We identified how Saturday’s NWSL championship could play out, from key players to tactical matchups that could define the game. Then we asked players and coaches about their views of each. Here’s what they had to say.
There is no doubt about the headline matchup of Saturday’s final. Krieger and Rapinoe, two long-time friends and former USWNT teammates, will play their final games. Rapinoe is still a game-changing talent, while Krieger had one of the best club seasons of her career in 2023.
“It’s really special, to be honest,” said Rapinoe about playing Krieger in the final. “I mean obviously only one of us is going to be able to win and that’s going to be sad for whoever the person is that doesn’t win. But it’s really special to share the length of career that we have [had]. I know if I win, she’ll be happy for me; if she wins, I’ll be thrilled for her.”
Both Krieger and Rapinoe jokingly acknowledged that they’ll talk smack to each other throughout the week and the game (Rapinoe more so). “I think she’ll stay on the left-hand side, at least let’s hope so,” Krieger said. “I already told her she should because if she comes to the right, she’s going down. No — all jokes aside, she’s going to bring it and I’m going to bring it and that’s how we respect each other most. We’re both winners and we’re going to show up and show out and do our thing and hope our teammates do the same.
“Honestly, at the end of the day, I’m so proud of us. We have really maxed out our whole NWSL experience. We were like, did we really make it this whole way? Yeah, we did and that’s why we’re here. You could tell that we really wanted it most.”
Gonzalez is a No. 9 who can float into deeper midfield positions. She basically played as a holding midfielder in the first half of Gotham’s semifinal win over the Portland Thorns before moving back up to her striker role. Lavelle is a known entity, but hardly played this season because of injuries. Her return to full fitness made a clear difference in the semifinal victory over the San Diego Wave and she changes the way the Reign plays for the better.
“The dynamic that Rose gives us is so unique to Rose Lavelle,” Reign midfielder Jess Fishlock said. “There is not another player like her in the entirety of the world. What she is able to do for us, you can’t really explain it unless you’re playing with it. But obviously, it has a knock-on effect on my game in a positive way.”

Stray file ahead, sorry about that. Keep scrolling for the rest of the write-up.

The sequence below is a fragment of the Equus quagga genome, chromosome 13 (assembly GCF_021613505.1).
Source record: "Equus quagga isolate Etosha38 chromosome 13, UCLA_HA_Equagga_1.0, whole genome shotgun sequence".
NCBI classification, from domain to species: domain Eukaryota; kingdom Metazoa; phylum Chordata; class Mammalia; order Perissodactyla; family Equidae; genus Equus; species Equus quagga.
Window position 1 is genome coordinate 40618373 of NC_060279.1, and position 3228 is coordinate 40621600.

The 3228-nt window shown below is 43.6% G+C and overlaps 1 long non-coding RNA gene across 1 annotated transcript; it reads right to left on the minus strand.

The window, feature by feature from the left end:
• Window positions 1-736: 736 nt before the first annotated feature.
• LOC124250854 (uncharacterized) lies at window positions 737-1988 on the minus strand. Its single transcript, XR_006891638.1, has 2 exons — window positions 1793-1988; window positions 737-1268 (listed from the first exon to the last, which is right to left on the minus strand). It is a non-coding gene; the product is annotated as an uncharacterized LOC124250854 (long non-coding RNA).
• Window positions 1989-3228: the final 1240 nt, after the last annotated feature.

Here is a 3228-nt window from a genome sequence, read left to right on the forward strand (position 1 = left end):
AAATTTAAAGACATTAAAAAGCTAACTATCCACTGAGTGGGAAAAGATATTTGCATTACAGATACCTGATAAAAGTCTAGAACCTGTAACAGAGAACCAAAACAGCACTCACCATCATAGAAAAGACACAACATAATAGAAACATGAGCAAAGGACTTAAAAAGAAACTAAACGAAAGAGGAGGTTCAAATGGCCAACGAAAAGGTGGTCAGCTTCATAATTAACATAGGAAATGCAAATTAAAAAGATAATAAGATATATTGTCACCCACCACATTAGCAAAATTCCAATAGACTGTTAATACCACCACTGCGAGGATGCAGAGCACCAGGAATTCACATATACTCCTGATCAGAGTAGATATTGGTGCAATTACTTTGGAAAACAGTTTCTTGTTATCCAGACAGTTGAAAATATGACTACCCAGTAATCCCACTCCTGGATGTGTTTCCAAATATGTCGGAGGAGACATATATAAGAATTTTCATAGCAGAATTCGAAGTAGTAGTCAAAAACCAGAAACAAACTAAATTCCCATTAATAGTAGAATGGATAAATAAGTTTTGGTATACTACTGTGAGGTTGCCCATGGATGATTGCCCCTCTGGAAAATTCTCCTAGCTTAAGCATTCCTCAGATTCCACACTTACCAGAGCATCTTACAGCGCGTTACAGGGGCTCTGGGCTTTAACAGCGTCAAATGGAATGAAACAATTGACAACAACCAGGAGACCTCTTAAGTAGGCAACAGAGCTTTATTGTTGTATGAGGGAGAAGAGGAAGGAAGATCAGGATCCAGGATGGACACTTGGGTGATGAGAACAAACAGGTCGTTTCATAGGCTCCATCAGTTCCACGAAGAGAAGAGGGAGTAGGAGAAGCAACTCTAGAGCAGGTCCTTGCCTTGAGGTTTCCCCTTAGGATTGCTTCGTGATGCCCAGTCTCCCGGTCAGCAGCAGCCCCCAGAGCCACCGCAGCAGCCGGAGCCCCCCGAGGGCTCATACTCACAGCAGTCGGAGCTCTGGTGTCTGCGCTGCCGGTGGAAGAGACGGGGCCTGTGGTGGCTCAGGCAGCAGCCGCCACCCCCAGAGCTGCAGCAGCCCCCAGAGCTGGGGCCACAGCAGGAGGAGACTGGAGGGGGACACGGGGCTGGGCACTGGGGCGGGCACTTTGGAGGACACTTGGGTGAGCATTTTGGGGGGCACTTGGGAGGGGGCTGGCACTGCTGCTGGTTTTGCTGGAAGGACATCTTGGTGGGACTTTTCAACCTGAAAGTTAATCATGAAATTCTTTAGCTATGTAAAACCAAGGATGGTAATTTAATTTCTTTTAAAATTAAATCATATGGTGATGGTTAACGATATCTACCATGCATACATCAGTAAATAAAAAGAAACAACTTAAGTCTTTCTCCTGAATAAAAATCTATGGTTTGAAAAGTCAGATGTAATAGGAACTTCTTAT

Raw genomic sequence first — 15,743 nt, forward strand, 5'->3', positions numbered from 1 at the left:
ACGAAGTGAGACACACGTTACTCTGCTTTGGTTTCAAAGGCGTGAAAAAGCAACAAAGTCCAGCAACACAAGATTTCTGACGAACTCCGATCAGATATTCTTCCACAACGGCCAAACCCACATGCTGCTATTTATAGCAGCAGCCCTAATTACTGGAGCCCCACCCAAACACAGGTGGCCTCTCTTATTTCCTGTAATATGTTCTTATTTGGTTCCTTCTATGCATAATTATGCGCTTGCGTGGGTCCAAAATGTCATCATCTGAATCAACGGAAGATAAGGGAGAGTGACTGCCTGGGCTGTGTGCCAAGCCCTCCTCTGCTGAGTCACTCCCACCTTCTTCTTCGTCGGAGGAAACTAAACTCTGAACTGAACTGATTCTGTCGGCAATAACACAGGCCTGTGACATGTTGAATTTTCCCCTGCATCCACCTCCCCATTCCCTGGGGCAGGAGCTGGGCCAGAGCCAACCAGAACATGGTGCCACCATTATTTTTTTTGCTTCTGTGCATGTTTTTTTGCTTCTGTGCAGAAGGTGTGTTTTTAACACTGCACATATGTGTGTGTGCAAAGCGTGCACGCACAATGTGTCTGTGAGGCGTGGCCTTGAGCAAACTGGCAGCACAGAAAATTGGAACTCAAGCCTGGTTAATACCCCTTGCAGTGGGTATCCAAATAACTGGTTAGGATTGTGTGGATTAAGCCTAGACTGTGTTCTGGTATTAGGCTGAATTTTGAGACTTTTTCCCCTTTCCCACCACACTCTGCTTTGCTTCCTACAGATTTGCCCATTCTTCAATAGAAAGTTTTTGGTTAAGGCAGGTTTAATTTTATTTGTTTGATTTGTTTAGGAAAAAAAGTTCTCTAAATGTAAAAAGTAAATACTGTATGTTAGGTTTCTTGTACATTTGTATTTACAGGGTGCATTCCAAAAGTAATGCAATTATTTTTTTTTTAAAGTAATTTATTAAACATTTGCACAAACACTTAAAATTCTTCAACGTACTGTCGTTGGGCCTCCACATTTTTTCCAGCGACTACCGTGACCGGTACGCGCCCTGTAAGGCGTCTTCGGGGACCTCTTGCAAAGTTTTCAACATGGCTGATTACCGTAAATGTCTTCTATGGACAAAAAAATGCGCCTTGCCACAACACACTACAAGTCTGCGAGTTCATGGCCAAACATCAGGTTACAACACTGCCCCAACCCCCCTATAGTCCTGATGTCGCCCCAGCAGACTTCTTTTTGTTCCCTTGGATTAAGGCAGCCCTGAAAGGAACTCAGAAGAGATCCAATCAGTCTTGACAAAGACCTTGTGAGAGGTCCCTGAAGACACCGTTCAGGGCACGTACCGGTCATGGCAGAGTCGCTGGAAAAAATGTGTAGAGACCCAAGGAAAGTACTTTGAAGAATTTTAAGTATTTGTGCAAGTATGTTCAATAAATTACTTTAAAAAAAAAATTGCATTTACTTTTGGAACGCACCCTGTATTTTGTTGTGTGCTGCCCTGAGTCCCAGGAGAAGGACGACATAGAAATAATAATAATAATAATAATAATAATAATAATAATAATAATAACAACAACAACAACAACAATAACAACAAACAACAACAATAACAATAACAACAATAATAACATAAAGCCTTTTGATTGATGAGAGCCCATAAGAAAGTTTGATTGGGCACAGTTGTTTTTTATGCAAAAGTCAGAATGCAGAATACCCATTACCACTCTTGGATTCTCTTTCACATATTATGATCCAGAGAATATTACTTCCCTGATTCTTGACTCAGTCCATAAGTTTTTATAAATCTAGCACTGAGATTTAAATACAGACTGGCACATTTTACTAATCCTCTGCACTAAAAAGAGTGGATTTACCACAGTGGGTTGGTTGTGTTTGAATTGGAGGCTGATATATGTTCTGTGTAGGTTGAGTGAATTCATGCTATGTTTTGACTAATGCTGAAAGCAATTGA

For Gotham coach Juan Carlos Amoros, Gonzalez provides much more than just an attacking influence. In the recent win over Portland, the World Cup-winner provided a handful of duels won and a couple of tackles.
“She’s a No. 9 that can score goals, but on top of that, as we saw in the last game, she’s a fantastic player for helping the team in other positions,” he said. “To come out of pressure, dropping into midfield. For us, it’s very important the way our forwards defend … the first defender is the No. 9 and her role is massively important to avoid chances from the opposition.
“[She could have] come to our team thinking ‘I’m world champion,’ but she’s not done that, she’s come super humble, ready to work extremely hard. The players have done the same. A lot of them are learning Spanish.”
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Any observer of the NWSL over the past decade knows that moment when Fishlock is fired up. Maybe the referee missed a call. Maybe the Reign need a wake-up call. Maybe she just scored a golazo. When that moment comes, the rest of the Reign follow.
Reign forward Veronica Latsko, who scored the game-winning goal in the semifinal, sees that energy from Fishlock and holding midfielder Emily Sonnett.
“The two of them, it feels like the powerhouse of the cell,” Latsko said. “Putting in hard tackles, covering ground defensively and offensively is big. I definitely think that energy is contagious. When one person is exuding that kind of energy and workforce, it inspires others around them to do the same.”
Williams’ energetic efforts haven’t been overlooked for Gotham either, which can often energize the team in difficult situations. “What I love about Lynn is she’s such an incredible talent and she is so hard-working with that talent,” Gotham midfielder McCall Zerboni said. “Someone who has the ability to score goals and break lines like her, but she also will hustle all the way back into our defending penalty spot to win a ball off somebody.
“That is so incredibly motivating from someone who’s achieved so much in their life, even on the world stage. Those moments that you’re tired in the game and you’re like, ‘oh my gosh, she just sprinted 80 yards to go back and defend’ when she’s like one of the most glorious attackers in the world. That’s what really makes her special.”